Sagebrush Steppe

What is the Sagebrush Steppe?

Mountain big sagebrush with single-leaf pinyon pine in central Nevada at sunset during a summer rainstorm.

A vast portion of the Great Basin, Intermontane valleys and mountains between the Rocky Mountains and Sierra Nevada-Cascade axis, and higher ranges in the Western U.S. are habitat for a diversity of sagebrush (Artemisia) species. This habitat is dominated by evergreen shrubs, such as various species of rabbitbrush (Chrysothamnus and Ericameria spp.), Mormon tea (Ephedra spp.), bitterbrush (Purshia spp.), some cacti, and a variety of forbs and grasses.

Sagebrush species, subspecies, and ecotypes are diverse across a wide variety of soil types--from deep loamy soils to thin gravelley and rocky soils. Sagebrush types grow on plains, alluvial fans, valley bottoms, foothills, mountain slopes, and high montane ridges and peaks to over 11,000 feet elevation.

Winters are cold, with snow storms common, and springs are often rainy. Early summer can be dry (even hot and arid), yet most of the sagebrush habitats receive a fair amount of summer rains.

Sagebrush scrub habitats are found in and transition into meadows, saltbush scrub, ponderosa pine forests, pinyon-juniper woodlands, western juniper communities, lodgepole pine forests, limber pine and bristlecone pine forests, oak groves, and high-elevation alpine habitats.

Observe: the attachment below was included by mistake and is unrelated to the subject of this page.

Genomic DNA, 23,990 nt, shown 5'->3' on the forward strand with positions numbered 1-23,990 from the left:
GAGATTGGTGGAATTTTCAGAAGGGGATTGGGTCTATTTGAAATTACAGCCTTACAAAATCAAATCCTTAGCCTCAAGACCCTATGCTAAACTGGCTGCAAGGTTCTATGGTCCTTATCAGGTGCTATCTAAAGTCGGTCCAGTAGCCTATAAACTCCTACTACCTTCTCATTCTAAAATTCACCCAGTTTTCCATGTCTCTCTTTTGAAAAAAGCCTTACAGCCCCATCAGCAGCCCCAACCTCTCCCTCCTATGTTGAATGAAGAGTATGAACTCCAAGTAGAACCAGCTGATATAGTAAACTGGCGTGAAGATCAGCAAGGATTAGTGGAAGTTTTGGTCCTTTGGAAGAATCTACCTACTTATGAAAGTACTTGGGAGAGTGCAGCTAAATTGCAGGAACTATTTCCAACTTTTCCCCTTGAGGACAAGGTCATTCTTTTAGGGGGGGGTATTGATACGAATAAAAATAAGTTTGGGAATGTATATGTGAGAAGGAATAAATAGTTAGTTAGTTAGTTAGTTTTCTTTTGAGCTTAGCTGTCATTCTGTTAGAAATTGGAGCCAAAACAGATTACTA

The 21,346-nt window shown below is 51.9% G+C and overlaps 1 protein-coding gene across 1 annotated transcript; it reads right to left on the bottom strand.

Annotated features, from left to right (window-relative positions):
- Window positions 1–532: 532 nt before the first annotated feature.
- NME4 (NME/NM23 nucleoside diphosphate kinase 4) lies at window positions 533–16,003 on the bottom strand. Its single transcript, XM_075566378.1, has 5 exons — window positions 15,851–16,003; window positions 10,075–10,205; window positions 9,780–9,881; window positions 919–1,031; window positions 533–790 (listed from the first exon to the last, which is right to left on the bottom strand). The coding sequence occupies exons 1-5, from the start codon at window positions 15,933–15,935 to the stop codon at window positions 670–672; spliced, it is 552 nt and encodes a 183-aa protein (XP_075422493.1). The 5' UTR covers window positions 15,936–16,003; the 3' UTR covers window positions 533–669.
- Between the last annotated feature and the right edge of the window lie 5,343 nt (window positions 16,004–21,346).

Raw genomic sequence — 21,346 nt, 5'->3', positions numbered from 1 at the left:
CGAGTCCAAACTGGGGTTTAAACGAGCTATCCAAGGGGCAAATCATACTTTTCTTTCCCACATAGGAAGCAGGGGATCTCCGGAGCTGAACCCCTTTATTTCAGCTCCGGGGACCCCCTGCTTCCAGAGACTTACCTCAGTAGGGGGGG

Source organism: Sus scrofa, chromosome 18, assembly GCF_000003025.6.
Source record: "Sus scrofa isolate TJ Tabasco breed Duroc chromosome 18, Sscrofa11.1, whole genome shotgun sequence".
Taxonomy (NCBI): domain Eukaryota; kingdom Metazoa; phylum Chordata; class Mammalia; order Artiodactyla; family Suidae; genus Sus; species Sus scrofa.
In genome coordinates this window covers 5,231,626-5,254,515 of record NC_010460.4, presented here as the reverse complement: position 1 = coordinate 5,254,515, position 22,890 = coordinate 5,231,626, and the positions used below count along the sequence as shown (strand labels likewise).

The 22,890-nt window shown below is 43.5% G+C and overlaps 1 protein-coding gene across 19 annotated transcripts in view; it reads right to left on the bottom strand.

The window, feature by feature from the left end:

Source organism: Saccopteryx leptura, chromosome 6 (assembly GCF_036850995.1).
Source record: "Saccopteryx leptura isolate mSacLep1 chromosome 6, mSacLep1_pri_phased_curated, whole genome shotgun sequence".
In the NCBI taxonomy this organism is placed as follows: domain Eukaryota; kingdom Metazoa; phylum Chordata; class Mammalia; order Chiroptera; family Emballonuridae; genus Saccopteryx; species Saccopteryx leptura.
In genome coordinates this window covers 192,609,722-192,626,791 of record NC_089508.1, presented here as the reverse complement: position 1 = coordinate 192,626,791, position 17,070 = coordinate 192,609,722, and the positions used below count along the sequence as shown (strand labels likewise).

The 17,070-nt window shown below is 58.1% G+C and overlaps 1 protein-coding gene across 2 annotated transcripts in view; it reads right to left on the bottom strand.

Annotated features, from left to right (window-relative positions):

Sagebrush plants may live to 50 years or longer, and after two years produce prolific seeds which are dispersed by animals and wind. Germination rates are high. 

Low sagebrush

Artemisia arbuscula

Mountain big sagebrush

Artemisia tridentata var. vaseyana

Black sagebrush

Artemisia nova

Basin big sagebrush

Artemisia tridentata var. tridentata

The word steppe refers to an arid open grassland and shrub-grass habitats with temperate continental climates (cold winters and warm summers). Snow often remains on the ground for more than a month. Summer rain is common. Steppes occur in mid-latitudes in the Northern Hemisphere where large land masses have reduced the ameliorating weather inffuence from oceans. Large areas of steppes occur in southern Eurasia and the interior of North America. Smaller steppe regions can be found in South American mountains, as well as in New Zealand and Australia. The word "steppe" originates from the Slavic for "flat grassy plain" or "extensive treeless plain."


Stipa comata

Idaho fescue

Festuca idahoensis

Sandberg's bluegrass

Poa secunda ssp. secunda

Bluebunch wheatgrass

Agropyron spicatum (also known as Pseudoroegneria spicata)

Big sagebrush and single-leaf pinyon pine in central Nevada.

Mountain big sagebrush and sulphur buckwheat in the limber pine belt, 9,000 feet, eastern White Mountains, California.

Basin big sagebrush in meadow, Reese River Valley, Nevada.

Grassy sagebrush flat with needle-and-thread bunches and mountain big sagebrush, Utah juniper. Silver Peak Range, Nevada.

Fringed sagebrush, Lost River Valley, Idaho.

Basin big sagebrush, greasewood, Great Basin wildrye, and cheatgrass. Bison Jump, Idaho.

Bluebunch wheatgrass and sagebrush, northeastern Nevada.

Winter sagebrush basin east of Fallon, Nevada.

Basin big sagebrush in pinyon-juniper woodland in summe, southern Colorado.

Low sagebrush at 10,000 feet on the White Mountains, with the Sierra Nevada in the distance, California.